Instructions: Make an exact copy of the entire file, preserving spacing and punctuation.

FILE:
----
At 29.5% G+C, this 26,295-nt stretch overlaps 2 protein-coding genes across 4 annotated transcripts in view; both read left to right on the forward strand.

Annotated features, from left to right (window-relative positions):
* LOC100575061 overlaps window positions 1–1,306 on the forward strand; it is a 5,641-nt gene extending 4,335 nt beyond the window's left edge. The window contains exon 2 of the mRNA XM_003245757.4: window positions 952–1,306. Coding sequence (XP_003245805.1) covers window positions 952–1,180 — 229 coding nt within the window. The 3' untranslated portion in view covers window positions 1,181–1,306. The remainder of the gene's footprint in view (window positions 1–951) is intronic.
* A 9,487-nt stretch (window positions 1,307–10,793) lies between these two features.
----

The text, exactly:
At 29.5% G+C, this 26,295-nt stretch overlaps 2 protein-coding genes across 4 annotated transcripts in view; both read left to right on the forward strand.

Annotated features, from left to right (window-relative positions):
* LOC100575061 overlaps window positions 1–1,306 on the forward strand; it is a 5,641-nt gene extending 4,335 nt beyond the window's left edge. The window contains exon 2 of the mRNA XM_003245757.4: window positions 952–1,306. Coding sequence (XP_003245805.1) covers window positions 952–1,180 — 229 coding nt within the window. The 3' untranslated portion in view covers window positions 1,181–1,306. The remainder of the gene's footprint in view (window positions 1–951) is intronic.
* A 9,487-nt stretch (window positions 1,307–10,793) lies between these two features.